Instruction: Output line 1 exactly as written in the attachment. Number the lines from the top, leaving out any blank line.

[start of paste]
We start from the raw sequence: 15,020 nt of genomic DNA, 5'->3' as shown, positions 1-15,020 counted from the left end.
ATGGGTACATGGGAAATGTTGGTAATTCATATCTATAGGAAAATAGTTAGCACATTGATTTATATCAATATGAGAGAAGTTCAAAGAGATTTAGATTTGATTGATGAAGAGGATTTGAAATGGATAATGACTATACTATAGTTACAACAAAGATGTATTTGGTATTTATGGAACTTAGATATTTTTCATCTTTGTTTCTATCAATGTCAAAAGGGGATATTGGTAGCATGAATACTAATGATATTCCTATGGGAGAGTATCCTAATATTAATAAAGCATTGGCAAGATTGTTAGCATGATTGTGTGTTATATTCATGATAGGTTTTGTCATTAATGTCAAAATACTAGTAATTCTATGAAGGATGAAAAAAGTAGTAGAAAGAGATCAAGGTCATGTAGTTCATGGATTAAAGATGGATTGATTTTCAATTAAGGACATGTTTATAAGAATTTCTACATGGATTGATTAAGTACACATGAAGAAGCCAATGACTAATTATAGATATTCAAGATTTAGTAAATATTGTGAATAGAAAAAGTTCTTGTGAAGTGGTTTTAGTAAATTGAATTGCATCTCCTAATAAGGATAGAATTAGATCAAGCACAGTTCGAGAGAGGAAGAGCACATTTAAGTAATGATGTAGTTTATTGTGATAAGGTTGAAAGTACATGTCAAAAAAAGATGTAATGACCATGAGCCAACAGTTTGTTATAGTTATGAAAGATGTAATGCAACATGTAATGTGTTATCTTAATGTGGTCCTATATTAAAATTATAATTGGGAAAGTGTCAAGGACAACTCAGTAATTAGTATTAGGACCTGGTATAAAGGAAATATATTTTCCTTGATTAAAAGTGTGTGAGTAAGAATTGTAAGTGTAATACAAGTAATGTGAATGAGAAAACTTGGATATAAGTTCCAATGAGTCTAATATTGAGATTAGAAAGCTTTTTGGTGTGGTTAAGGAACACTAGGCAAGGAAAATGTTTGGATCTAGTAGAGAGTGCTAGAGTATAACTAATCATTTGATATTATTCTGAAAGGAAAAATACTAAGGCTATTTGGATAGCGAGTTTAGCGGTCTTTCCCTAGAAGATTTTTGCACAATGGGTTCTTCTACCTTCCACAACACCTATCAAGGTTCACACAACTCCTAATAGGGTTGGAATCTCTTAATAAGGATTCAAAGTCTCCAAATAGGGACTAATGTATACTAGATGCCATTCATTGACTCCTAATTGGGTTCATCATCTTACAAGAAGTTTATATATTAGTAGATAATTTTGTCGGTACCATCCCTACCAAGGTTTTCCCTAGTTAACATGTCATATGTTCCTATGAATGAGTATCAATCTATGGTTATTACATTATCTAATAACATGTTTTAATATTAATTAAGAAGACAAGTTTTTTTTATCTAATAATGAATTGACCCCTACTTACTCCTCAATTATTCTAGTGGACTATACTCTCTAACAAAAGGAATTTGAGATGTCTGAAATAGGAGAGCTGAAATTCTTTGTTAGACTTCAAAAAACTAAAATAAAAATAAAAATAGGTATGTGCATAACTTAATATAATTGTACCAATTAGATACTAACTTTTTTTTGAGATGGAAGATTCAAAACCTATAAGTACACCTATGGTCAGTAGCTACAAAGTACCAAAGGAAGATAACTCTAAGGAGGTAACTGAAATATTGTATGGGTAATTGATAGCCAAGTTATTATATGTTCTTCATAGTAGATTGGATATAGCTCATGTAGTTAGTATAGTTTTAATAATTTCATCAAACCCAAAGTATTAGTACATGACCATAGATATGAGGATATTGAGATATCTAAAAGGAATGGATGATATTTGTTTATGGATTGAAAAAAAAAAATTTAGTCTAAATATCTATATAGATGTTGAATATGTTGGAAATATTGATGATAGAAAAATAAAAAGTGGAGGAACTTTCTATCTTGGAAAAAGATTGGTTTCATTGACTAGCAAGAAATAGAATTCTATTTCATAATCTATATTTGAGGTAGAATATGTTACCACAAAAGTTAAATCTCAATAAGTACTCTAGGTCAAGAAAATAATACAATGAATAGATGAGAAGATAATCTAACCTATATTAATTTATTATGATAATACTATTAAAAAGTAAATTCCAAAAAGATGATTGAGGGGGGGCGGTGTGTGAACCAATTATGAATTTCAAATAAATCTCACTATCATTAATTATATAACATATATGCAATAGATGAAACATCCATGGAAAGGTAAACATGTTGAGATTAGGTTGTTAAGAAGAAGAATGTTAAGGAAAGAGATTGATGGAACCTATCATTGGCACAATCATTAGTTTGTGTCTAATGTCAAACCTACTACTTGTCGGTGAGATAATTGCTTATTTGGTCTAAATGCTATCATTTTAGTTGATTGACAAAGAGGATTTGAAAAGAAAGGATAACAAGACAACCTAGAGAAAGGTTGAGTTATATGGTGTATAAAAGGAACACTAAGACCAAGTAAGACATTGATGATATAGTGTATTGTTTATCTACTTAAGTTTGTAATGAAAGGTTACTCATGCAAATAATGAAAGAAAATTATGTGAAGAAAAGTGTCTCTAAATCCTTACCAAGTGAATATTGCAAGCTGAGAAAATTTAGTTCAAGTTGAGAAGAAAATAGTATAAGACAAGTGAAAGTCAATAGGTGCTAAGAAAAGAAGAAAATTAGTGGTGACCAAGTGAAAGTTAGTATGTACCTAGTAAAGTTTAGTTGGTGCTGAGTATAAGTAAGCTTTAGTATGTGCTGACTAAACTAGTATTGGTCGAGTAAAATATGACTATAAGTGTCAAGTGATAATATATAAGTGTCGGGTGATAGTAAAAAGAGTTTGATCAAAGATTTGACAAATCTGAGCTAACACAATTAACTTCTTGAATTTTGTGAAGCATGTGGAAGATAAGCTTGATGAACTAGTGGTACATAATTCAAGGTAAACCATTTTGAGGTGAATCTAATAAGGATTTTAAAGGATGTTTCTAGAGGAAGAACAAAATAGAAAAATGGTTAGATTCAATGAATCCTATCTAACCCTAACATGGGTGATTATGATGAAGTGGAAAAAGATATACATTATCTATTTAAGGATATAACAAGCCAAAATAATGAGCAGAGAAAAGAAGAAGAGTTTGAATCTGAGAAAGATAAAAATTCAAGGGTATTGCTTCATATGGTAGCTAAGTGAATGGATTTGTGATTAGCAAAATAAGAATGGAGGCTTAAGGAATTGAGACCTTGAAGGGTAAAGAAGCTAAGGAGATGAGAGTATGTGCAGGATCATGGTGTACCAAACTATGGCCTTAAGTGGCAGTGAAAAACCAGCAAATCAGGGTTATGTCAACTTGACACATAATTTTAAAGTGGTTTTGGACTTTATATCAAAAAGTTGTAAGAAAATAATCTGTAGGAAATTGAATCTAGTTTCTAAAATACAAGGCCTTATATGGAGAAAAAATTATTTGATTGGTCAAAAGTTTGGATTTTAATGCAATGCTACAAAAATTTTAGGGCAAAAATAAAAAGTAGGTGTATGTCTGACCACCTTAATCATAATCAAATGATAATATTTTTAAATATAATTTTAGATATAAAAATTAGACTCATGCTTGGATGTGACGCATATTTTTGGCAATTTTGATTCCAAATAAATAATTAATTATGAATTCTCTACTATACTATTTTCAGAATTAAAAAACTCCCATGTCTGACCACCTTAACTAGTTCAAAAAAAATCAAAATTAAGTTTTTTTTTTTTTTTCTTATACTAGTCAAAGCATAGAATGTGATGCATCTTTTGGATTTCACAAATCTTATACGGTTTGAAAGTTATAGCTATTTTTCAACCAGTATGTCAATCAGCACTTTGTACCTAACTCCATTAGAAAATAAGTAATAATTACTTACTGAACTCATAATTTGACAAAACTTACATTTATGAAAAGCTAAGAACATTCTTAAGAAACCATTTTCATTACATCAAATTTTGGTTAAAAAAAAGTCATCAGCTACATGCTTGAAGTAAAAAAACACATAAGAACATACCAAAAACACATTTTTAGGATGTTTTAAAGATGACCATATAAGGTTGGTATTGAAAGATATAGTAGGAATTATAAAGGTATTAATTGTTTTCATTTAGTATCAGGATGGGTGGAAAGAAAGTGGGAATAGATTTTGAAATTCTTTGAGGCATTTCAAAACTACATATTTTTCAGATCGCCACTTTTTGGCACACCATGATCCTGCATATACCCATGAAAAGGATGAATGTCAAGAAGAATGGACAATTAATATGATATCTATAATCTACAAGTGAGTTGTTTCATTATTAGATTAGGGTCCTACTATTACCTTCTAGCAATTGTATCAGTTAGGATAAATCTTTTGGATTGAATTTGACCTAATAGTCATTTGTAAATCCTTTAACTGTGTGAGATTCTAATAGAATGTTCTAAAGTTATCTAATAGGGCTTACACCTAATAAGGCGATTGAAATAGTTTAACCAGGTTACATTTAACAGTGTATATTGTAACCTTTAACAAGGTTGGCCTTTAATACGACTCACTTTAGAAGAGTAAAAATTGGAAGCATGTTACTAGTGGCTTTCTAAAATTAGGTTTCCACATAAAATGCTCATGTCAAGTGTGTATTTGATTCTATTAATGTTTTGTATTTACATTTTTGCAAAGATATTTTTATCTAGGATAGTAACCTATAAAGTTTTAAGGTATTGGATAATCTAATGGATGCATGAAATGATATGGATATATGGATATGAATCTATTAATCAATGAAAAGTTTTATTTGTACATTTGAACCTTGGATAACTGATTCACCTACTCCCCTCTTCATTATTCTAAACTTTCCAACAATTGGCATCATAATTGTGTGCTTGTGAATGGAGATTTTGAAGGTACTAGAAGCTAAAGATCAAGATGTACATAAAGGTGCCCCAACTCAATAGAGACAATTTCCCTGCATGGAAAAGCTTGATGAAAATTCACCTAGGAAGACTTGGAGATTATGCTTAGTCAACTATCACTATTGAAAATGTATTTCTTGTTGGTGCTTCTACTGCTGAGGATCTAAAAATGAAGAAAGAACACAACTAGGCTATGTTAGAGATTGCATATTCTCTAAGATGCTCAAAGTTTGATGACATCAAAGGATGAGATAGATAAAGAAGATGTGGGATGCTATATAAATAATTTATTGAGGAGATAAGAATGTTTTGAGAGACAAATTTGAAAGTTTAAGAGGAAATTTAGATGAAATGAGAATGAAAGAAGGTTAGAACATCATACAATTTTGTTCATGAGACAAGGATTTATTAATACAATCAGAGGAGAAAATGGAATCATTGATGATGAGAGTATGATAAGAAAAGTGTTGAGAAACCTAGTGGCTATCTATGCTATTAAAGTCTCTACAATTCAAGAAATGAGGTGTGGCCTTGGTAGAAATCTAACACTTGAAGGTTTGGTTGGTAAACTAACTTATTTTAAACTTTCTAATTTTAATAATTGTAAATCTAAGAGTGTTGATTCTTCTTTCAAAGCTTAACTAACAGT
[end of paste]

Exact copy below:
We start from the raw sequence: 15,020 nt of genomic DNA, 5'->3' as shown, positions 1-15,020 counted from the left end.